The Karnataka Electricity Regulatory Commission (KERC) on Monday announced revision of tariffs. The revised tariffs will be applicable from the start of the new financial year i.e., April 1.
The five electricity supply companies (Escoms), in their tariff petitions submitted last year, had sought hike ranging from 82 paise to ₹1.62 per unit for the financial year 2018-19.
Here are the key takeaways:
The KERC has announced a 5.93% increase for Bangalore Electricity Supply Company (Bescom) against the 14% it had asked for.
The average increase for Bengalureans would be 25 paise as against 82 paise Bescom had sought for.
The overall hike for the five escoms is around 6%, which is between 20 paise and 60 paise.
Concessional reforms have been announced for certain categories of consumers. The tariff for the BMRCL has been reduced by Re. 1 per unit. Earlier, BMRCL was charged around Rs. 6 per unit.
To give a push to electrification of railway tracks, the KERC has reduced tariff by 40 paise per unit across the State.
The KERC has fixed Rs. 4.85 per unit as tariff for charging electric vehicles.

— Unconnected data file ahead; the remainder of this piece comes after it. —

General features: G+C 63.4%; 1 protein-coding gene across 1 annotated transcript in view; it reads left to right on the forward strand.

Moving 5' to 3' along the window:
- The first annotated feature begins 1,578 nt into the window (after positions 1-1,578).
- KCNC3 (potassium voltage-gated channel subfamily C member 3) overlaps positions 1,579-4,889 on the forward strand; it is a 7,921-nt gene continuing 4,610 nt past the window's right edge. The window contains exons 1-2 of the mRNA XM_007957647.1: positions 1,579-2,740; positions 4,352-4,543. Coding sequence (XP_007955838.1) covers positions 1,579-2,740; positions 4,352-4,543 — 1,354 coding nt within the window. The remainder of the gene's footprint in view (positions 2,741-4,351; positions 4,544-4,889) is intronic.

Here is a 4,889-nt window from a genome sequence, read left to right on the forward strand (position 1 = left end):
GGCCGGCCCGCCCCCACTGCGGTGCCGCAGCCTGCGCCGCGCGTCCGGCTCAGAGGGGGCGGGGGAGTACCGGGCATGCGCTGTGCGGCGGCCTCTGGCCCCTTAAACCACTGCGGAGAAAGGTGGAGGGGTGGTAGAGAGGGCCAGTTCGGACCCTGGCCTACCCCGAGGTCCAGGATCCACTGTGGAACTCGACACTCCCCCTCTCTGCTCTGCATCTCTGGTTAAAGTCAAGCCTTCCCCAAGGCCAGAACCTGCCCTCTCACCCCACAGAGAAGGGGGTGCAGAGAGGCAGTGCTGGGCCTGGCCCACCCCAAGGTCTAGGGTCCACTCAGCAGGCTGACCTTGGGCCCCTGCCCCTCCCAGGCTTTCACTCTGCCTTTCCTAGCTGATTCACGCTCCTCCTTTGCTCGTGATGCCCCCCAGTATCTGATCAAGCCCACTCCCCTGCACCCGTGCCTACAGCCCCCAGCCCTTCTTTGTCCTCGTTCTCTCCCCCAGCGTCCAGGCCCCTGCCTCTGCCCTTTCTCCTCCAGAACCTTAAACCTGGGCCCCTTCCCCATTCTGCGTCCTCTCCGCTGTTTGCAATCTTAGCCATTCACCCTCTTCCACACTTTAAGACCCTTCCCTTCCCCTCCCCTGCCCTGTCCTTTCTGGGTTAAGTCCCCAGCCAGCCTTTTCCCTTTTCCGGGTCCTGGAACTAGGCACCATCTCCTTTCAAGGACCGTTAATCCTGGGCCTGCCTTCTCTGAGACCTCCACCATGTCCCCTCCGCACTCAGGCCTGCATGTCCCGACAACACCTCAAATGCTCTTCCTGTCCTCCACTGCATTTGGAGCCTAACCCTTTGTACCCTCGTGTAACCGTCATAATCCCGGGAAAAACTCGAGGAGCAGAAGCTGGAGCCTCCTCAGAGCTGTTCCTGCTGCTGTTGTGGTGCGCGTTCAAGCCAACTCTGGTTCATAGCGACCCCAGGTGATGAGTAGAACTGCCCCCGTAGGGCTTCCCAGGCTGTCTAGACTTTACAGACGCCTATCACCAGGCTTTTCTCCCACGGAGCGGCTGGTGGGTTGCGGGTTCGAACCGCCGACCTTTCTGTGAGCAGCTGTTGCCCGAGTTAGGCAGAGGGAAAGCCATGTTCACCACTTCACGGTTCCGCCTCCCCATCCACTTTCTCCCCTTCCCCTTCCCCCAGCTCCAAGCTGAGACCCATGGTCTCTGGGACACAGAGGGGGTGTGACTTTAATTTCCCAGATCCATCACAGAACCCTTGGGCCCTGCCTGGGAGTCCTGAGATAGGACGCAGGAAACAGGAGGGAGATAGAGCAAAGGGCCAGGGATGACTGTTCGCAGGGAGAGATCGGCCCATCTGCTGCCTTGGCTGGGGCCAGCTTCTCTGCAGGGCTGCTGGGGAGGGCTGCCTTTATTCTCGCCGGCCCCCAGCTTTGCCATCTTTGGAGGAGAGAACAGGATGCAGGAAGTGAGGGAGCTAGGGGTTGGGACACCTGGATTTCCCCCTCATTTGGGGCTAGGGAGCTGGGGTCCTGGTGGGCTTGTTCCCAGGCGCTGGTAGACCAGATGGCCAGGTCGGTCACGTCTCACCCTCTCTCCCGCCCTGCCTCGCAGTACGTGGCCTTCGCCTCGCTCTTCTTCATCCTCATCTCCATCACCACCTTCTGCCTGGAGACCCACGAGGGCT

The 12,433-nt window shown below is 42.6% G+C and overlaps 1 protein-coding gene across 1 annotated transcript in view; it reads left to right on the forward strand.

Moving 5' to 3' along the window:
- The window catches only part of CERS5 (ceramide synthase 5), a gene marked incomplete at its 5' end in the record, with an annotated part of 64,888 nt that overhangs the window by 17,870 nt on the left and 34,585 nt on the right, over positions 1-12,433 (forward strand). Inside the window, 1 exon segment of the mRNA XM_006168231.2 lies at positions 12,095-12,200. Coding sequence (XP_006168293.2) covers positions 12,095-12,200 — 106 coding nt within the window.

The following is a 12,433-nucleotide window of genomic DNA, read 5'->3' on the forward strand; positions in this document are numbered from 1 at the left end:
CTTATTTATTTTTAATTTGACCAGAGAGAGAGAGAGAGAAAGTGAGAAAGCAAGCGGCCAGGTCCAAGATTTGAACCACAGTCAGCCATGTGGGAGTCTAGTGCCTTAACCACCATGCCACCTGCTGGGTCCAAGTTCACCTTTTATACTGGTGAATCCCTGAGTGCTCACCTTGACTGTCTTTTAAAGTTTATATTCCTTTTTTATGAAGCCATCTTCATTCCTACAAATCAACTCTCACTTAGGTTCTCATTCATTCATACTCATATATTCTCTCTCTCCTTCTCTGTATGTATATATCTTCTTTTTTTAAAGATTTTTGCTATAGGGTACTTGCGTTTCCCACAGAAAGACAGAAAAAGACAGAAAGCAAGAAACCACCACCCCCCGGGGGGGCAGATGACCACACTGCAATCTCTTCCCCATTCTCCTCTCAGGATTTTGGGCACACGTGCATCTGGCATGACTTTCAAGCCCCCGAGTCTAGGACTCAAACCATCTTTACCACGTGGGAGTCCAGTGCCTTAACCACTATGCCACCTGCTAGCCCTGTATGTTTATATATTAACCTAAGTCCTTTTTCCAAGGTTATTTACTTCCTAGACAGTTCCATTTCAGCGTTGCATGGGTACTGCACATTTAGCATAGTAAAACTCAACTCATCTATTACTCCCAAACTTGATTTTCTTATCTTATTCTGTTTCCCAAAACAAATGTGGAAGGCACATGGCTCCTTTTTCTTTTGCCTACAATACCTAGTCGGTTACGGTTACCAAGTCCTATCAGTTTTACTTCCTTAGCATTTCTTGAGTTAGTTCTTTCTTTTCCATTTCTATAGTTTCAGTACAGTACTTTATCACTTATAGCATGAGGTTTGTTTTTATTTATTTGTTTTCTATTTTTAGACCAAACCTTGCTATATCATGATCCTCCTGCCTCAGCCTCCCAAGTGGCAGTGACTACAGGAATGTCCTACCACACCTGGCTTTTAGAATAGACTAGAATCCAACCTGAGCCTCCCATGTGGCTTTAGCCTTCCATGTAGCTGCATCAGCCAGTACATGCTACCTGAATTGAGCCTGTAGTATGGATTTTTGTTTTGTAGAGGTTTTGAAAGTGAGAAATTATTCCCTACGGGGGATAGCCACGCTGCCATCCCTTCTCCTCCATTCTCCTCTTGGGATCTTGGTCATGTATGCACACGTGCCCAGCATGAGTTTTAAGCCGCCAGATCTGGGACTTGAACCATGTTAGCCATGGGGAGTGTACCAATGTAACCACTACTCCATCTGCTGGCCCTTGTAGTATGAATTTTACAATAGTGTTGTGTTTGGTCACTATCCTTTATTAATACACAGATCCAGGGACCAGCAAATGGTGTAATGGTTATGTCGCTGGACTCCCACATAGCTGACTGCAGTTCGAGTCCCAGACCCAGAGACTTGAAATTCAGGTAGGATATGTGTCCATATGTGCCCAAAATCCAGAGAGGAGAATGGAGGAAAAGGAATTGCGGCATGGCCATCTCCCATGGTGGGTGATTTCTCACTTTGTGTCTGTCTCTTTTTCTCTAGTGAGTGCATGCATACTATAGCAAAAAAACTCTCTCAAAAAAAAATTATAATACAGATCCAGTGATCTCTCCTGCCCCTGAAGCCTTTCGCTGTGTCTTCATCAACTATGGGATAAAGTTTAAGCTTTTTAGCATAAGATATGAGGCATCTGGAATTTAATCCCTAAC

"Those who want to start electric vehicle charging stations need not get license from the Commission. In other cases, whoever sells Electricity has to get license from KERC," Chairman M.K. Shankarlinge Gowda said.
In a bid to stagger power usage and better grid management, the KERC has announced a concession of Rs. 2 per unit to industrial consumers if they consume power between 10 pm and 6 am. Escoms usually see peak power consumption between 6 am and 10 am and 6 pm and 10 pm.
For effluent and sewage treatment plants, those in domestic premises will be charged domestic tariffs, those in industrial will be charged industrial tariffs.
With solar power generation increasing, escoms will have to provide power for six hours overall to farmers, three hours each during day and night, until October.
"After October we will review this and we expect to be able to give a direction that they should be given six hours power only during day time," Mr. Gowda said. This means from November, farmers could get power supply between 10 am and 4 pm.
The transmission and distribution losses for the state's escoms is between 11 and 17%, with mesom having the least and gescom having the highest. The state's average stands at 17.68%.